Within this paper, the authors propose a methodology to address the problem of tracking an uncooperative spacecraft performing long duration low-thrust maneuvers provided the above considerations. The developed method is based on the former approach in [12], which focused on high-thrust station keeping maneuvers within the GEO regime. Still, the target is modeled as a hybrid stochastic system, and the maneuvering dynamics are derived from certain expected controllability bounds. A novel control metric, $P$, specifically tailored to limited thrust transfers, is derived from the Thrust Fourier Coefficients (TFC) formulation (see [21]) and represents the maximum instantaneous control acceleration required to perform certain orbital transfer in a fuel optimal sense. As suggested in [12], one can define an admissible control region conditioned on a post-maneuver observation provided certain bounds on the maximum expected control acceleration. Note the definition of such admissible region is highly dependent on the prior state, hence a robust algorithm requires the implementation of capable hypothesis management techniques. In essence, we propose to define a vacuous prior in the control metric space for the maneuver mode, which effectively reduces to the admissible control region for single target tracking purposes, an approach that conceptually resembles the one devised by Hall et al. [22] for space-based uncooperative target tracking (whose application considers more timely data and impulsive maneuvers).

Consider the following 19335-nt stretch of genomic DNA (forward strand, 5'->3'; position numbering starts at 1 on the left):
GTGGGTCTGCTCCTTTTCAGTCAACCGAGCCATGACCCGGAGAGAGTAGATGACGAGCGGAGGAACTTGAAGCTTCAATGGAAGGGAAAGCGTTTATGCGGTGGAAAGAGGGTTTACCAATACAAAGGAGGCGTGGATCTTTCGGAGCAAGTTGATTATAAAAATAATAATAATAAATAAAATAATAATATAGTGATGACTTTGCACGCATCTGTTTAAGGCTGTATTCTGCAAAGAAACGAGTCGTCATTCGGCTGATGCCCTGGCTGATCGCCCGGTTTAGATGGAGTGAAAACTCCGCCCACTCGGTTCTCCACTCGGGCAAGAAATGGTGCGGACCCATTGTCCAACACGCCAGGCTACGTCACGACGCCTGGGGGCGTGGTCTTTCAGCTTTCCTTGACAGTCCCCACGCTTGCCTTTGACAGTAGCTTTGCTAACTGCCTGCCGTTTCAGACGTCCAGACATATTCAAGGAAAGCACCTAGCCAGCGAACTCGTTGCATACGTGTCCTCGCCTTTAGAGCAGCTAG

The paper is organized as follows: Section 2 presents the problem formulation and discusses on the system characteristics and observed quantities; a means to characterize thrust-limited orbital transfers conditioned on a surveillance radar tracklet is discussed on Section 3; Section 4 presents the developed filter for tracking non-cooperative targets with surveillance radar data, together with some background on sampling-based estimation methods; Section 5 describes the simulated test scenario and presents an analysis of the algorithm performance; finally, concluding remarks are drawn on Section 6.